Orbital and NASA proceed with Jan. 8 Antares launch attempt
WALLOPS ISLAND, Va — Following successful spacewalks to fix a coolant pump issue aboard the International Space Station (ISS), Orbital Sciences Corporation and NASA are moving forward with the planned launch of Orbital’s Antares rocket and Cygnus (the C. Gordon Fullerton) resupply spacecraft on January 8. The launch window will only open for five minutes, extending from 1:32 – 1:37 pm EST (18:32 – 18:37 GMT) out of Pad-0A at the Mid-Atlantic Regional Spaceport (MARS), with Cygnus and its payload arriving at the station no earlier than Jan. 10.
The launch was delayed from its December 19 date to allow NASA Expedition 38 astronauts aboard the space station to perform a series of spacewalks to fix a coolant pump issue. The issue cropped up earlier in the month, on December 11, and was remedied by two spacewalks carried out by astronauts Rick Mastracchio and Mike Hopkins on December 21 and 25. The coolant pump was successfully replaced, allowing the astronauts to prepare for the arrival of Cygnus.
This mission, dubbed “ORB-1,” is the first of eight planned missions by Orbital Sciences to deliver supplies – including experiments and provisions – to astronauts on board the orbiting laboratory. The ORB-1 mission follows the successful Commercial Orbital Transportation Services (COTS) demonstration flight conducted last September. With COTS completed, Orbital is now starting to carry out NASA’s Commercial Resupply Services (CRS) contract along with Space Exploration Technologies (SpaceX), which requires both of these companies to transport cargo to the crew aboard the space station.
“The cargo craft will be filled with 2,780 pounds of supplies for the station, including vital science experiments to expand the research capability of the Expedition 38 crew members aboard the orbiting laboratory, crew provisions, spare parts and experiment hardware. Also aboard the flight are 23 student experiments that will involve more than 10,000 students on the ground. These experiments will involve life sciences topics ranging from amoeba reproduction to calcium in the bones to salamanders,” stated a NASA release.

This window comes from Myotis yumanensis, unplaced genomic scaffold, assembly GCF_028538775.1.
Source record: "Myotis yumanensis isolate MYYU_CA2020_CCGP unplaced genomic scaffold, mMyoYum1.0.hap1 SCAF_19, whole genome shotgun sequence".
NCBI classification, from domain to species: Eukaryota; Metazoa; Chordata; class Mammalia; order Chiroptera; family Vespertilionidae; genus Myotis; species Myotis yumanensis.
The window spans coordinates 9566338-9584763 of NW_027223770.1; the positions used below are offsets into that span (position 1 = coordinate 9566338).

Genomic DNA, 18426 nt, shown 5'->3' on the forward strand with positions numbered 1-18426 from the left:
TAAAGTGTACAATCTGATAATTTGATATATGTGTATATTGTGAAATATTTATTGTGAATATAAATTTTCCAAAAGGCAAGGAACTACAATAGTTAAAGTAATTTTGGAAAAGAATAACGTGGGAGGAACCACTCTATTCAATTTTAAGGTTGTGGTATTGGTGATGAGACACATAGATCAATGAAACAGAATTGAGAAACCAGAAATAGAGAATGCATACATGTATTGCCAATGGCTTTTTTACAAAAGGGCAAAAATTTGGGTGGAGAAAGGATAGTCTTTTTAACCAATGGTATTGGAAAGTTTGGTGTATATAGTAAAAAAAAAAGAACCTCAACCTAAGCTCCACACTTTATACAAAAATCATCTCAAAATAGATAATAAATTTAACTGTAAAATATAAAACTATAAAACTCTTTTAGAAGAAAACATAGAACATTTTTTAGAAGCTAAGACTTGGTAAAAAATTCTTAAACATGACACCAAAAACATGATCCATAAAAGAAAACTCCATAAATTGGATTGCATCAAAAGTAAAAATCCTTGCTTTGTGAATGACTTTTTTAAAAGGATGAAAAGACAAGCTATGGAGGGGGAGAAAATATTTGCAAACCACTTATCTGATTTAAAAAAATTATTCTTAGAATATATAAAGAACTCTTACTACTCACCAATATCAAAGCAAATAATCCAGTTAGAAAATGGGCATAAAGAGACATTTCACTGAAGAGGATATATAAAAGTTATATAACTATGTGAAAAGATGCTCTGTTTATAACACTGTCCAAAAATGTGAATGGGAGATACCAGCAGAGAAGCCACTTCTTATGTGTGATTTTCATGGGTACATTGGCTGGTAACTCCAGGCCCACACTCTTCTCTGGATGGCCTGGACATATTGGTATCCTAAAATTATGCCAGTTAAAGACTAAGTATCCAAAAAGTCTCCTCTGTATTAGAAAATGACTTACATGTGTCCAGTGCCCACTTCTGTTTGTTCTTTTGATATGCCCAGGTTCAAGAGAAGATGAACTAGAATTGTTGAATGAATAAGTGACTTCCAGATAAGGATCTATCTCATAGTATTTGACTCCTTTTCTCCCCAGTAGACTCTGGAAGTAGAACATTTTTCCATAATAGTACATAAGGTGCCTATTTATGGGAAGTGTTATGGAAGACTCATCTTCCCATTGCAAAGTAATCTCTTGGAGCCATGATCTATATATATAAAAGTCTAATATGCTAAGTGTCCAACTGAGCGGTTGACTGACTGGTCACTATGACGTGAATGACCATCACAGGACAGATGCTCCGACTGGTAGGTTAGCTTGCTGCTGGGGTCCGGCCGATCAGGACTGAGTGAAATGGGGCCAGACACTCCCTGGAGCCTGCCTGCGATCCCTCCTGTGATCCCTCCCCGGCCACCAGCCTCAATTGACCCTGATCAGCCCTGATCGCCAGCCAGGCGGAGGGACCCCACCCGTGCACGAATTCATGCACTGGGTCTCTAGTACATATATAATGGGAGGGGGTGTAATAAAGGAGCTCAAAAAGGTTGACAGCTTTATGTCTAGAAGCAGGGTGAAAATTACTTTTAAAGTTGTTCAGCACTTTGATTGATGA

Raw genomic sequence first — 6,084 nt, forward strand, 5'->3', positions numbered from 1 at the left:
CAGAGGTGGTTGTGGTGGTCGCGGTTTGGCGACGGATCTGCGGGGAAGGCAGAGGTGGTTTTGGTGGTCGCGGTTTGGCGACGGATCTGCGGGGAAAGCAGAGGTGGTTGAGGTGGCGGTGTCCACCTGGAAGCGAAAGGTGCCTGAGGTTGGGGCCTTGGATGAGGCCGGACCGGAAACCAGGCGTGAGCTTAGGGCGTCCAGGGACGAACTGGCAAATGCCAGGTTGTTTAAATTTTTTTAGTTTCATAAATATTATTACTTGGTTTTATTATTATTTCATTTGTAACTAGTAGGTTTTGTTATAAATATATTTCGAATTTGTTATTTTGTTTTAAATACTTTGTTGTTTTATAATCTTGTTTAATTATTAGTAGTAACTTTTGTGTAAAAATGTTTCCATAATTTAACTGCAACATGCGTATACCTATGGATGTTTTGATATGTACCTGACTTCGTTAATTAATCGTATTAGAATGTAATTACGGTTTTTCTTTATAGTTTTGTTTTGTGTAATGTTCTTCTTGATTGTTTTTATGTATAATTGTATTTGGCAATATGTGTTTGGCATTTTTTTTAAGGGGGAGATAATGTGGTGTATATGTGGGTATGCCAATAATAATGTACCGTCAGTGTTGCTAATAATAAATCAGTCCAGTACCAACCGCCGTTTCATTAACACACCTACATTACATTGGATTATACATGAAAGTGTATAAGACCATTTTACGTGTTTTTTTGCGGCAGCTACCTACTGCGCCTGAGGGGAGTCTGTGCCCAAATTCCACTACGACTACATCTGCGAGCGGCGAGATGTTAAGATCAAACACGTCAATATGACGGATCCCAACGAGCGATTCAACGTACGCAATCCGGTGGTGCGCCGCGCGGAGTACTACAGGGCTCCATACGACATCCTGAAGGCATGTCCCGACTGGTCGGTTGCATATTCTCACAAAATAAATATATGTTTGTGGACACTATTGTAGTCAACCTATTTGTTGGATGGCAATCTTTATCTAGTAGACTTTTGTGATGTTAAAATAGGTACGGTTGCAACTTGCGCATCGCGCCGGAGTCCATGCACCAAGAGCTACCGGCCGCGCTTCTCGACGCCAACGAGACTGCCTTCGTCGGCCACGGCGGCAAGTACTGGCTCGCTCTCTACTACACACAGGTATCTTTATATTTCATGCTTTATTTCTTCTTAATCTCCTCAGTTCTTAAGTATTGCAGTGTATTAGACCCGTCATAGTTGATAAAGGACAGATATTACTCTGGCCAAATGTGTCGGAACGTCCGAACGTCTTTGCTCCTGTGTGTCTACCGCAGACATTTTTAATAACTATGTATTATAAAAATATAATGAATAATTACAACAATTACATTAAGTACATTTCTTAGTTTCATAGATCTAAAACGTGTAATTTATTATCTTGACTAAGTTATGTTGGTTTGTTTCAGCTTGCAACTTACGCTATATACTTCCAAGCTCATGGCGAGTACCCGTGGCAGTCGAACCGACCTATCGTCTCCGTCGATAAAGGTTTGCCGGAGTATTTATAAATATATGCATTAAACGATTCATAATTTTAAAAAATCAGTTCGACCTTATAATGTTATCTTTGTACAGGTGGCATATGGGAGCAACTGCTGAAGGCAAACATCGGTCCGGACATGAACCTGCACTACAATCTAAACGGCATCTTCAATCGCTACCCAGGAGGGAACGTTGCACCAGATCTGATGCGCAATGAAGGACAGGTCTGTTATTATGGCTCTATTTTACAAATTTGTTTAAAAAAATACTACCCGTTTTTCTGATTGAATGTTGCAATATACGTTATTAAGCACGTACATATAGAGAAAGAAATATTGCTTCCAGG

As mentioned earlier, the Cygnus spacecraft also carries a special name – C. Gordon Fullerton – the late NASA astronaut who helped to deploy air-launched Pegasus rockets built for Orbital Sciences Corporation while he was a pilot at NASA’s Dryden Flight Research Center.
Prior to launch, the time-sensitive payloads will be “refreshed” by the payload provider and then returned to be reloaded into Cygnus on January 3. Following the refresh, the Antares rocket is due to be rolled out to the launch pad to secure the January 7 launch date.
With weather permitting, the launch will be visible to residents along the U.S. Eastern Seaboard, stretching from New York through North Carolina. Orbital Sciences has provided viewing maps for those interested in viewing the launch as well as detailed maps of the rocket’s trajectory.
Britt Rawcliffe is a professional freelance aerospace and aviation photographer based out of Pennsylvania with over six years of professional photographic experience. Her creative imagery has spanned into all areas relating to space, including launches, photojournalism, architecture, and portraiture. Britt’s passion for history has been a common thread in much of her work, including having photographed many Moonwalkers such as Buzz Aldrin and Gene Cernan.